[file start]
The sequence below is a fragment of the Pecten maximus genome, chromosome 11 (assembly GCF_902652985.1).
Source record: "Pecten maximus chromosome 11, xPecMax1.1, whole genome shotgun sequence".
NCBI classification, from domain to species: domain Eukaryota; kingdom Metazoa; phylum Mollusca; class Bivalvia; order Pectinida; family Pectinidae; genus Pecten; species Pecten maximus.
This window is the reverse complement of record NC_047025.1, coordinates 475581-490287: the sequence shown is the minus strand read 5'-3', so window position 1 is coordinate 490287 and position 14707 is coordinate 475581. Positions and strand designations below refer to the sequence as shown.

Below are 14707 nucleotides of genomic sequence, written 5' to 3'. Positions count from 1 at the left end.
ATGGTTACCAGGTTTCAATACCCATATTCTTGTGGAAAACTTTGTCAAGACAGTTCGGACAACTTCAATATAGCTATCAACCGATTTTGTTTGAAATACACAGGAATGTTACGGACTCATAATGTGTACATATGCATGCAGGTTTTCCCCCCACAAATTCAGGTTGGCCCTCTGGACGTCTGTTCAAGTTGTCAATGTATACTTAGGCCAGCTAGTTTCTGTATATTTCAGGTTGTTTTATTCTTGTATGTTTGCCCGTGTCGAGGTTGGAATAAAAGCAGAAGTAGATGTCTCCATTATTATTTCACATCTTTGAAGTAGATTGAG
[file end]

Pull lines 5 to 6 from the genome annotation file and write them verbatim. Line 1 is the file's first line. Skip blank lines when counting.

Below are 14707 nucleotides of genomic sequence, written 5' to 3'. Positions count from 1 at the left end.
ATGGTTACCAGGTTTCAATACCCATATTCTTGTGGAAAACTTTGTCAAGACAGTTCGGACAACTTCAATATAGCTATCAACCGATTTTGTTTGAAATACACAGGAATGTTACGGACTCATAATGTGTACATATGCATGCAGGTTTTCCCCCCACAAATTCAGGTTGGCCCTCTGGACGTCTGTTCAAGTTGTCAATGTATACTTAGGCCAGCTAGTTTCTGTATATTTCAGGTTGTTTTATTCTTGTATGTTTGCCCGTGTCGAGGTTGGAATAAAAGCAGAAGTAGATGTCTCCATTATTATTTCACATCTTTGAAGTAGATTGAG